The 10 Most Dangerous Things You Do While Driving

Posted by: Dan on 29/09/2015

Category: Community

The 10 Most Dangerous Things You Do While Driving

Distracted driving is a major risk


According to the Centre for Accident Research & Road Safety in Queensland, distracted driving is a contributing factor in 22 percent of car crashes and near crashes. Distracted driving also accounts for 46 percent of near crashes and 71 percent of truck crashes.

These sobering statistics show how dangerous and careless habits are putting drivers at risk for injury to themselves or someone else. Fortunately it doesn’t have to be this way. Practising common sense and alert driving can help keep our roads safe.


Take a look at 10 of the gravest driving dangers and how you can prevent them from happening in the first place.


Drunk or drugged driving

Despite the ongoing media reports of drunken drivers, debilitating crashes and deaths; plenty of people still get drunk before sliding behind the wheel and heading home. But alcohol isn’t the only way to drive dangerously while inebriated. Smoking pot and taking other drugs can also render us intoxicated and unable to focus.

Stay off the roads even if you’ve only had a few drinks that can lead to reduced reaction time and alertness. Choose a designated driver, call a car service or stay where you are for the night instead of venturing out on your own.


Tired driving

Tired drivers are at an increased risk for crashing their vehicles and driving erratically. Studies show that driving while tired can pose as much danger as a drunk driver. While coffee and other energy stimulants may help you stay awake for a brief period of time, they are not the solution and can even aggravate your exhaustion or provide a false sense of security.

When fatigue hits, pull over and switch driving duties, rest, or avoid staying on the roadways for long periods of time without a break.



Racing down the road may provide a brief thrill or get you to where you need to be a few extra minutes early. Driving fast can cause erratic conditions for your own vehicle as well as those around you. Speed can kill as well as disrupt traffic flow and patterns and set a bad precedence for other drivers trying to follow the speed limit.

But there’s more danger in speeding than you may think. Chronic speeding can also cause wear and tear to your car and tyres, leading to expensive maintenance and risk for future accidents.


Ignoring weather conditions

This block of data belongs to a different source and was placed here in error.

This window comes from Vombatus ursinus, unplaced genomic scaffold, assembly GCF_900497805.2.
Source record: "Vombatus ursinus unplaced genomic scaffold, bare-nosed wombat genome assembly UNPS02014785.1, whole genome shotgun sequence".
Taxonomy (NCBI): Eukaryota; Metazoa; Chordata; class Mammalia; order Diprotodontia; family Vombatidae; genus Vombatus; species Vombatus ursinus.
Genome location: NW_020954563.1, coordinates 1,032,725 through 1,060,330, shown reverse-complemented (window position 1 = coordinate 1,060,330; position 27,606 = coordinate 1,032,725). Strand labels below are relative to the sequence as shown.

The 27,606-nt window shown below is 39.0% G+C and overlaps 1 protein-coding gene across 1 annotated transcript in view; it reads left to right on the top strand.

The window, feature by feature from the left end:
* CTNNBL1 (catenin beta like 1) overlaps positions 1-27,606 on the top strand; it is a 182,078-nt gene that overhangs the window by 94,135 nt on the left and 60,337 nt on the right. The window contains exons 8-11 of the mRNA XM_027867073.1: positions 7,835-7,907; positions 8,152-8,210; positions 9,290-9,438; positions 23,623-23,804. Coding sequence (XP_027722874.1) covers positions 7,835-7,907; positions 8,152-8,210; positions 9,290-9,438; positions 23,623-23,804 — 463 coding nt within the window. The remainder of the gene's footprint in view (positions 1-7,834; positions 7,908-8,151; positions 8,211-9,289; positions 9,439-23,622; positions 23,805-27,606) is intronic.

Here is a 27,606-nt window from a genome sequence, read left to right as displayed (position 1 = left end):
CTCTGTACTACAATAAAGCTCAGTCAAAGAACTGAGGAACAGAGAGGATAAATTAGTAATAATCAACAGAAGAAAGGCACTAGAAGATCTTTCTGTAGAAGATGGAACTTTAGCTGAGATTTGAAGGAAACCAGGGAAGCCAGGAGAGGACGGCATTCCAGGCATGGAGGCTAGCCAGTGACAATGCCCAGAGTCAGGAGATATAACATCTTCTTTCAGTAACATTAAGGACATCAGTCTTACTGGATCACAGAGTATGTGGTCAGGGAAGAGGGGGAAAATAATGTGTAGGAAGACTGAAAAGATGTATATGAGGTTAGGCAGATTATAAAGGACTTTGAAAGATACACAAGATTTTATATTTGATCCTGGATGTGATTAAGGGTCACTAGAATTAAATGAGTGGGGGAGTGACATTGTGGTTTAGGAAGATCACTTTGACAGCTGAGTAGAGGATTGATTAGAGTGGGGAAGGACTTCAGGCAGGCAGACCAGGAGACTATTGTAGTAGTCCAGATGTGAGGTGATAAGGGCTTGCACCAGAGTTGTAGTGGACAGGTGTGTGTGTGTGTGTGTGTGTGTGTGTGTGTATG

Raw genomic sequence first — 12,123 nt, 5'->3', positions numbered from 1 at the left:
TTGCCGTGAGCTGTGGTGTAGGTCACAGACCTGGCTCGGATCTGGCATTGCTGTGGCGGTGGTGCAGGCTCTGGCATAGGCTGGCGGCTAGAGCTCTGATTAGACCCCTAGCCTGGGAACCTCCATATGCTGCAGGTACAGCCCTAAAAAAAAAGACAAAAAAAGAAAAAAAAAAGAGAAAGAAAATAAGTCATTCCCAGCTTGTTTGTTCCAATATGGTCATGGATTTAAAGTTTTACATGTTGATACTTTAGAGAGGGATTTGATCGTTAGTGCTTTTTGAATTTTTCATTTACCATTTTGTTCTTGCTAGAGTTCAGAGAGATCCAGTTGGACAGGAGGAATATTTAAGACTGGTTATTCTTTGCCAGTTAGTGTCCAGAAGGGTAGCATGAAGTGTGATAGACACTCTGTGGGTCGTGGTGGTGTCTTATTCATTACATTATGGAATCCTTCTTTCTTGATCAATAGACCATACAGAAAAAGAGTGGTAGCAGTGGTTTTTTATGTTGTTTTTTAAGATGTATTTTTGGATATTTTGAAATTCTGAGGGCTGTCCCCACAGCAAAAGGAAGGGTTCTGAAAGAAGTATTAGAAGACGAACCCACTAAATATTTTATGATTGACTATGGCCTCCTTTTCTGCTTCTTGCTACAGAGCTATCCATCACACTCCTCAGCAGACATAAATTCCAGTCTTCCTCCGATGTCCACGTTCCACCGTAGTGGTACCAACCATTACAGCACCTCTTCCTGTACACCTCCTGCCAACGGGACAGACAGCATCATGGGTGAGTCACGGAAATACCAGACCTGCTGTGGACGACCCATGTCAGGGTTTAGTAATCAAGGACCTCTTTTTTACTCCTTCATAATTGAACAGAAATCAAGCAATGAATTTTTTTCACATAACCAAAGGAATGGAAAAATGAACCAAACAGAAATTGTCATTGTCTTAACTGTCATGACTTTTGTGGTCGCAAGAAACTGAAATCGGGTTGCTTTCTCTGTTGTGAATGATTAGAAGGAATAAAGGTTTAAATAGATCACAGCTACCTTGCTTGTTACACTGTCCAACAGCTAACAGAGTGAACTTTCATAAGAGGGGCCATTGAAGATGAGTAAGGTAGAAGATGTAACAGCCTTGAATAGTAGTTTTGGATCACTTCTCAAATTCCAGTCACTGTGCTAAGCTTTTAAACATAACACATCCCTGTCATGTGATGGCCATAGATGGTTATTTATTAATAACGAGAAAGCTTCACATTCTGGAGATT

Winter weather and rainy conditions can lead to serious problems while driving. It’s easy to get complacent on the road on a lovely day, but can turn into a terrorising ride in rainy conditions and even in Australia, there's a risk of ice in winter. Exercise extreme caution in inclement weather and take the time to maintain and weatherize your car.


Not wearing a seatbelt

If you aren't wearing a seat or safety belt, you could be an accident away from serious injury or death. Declining to wear a seatbelt can turn a minor accident on a city street into a disaster. And regardless of if there are children in your own car, set a good example for kids on the road by always clicking it.


Being too content

We’ve all had that moment where we see a serious car accident on the road and want to stop and look. We sober up by the grim reality of dangerous driving and follow all of the road rules for the next 10 kilometers. As we forget all about the accident behind us, we forget about the dangers of the road and slip back into speeding and getting distracted while driving.

Keep yourself from becoming complacent by remaining diligent about being a safe and conscientious driver.


Driving with your knees

Australia’s expansive landscape can tempt people to tune out and drive with their knees on the wheel during long stretches on the road. While it may seem like a harmless and a relaxing way to take a break while driving, it can also lead to trouble. Without both hands on the wheel, you have less time to react to a car suddenly stopping in front of you or avoiding an obstruction in the road.


Not being aware of your surroundings

Forgetting to check your rearview and side mirrors makes you unaware of your surroundings and puts you at risk for an accident. It can also make you complacent to the road conditions and leave you at danger for sudden shifts in traffic patterns, speeding motorists and approaching weather.


Reckless driving

Keep yourself from experiencing road rage and frustration on the road and stay focused. Enraging other drivers or using your vehicle as a weapon can lead to reckless driving and tragic accidents where no one wins.

Stay safe on the road by taking your driving responsibilities seriously and remaining conscientious of the environment around you. Putting yourself and other motorists at risk isn’t worth getting to your destination a little faster, being distracted or failing to stay alert.

What other unsafe driving behaviours have you seen on the road? Share the things you watch out for by leaving a comment below:

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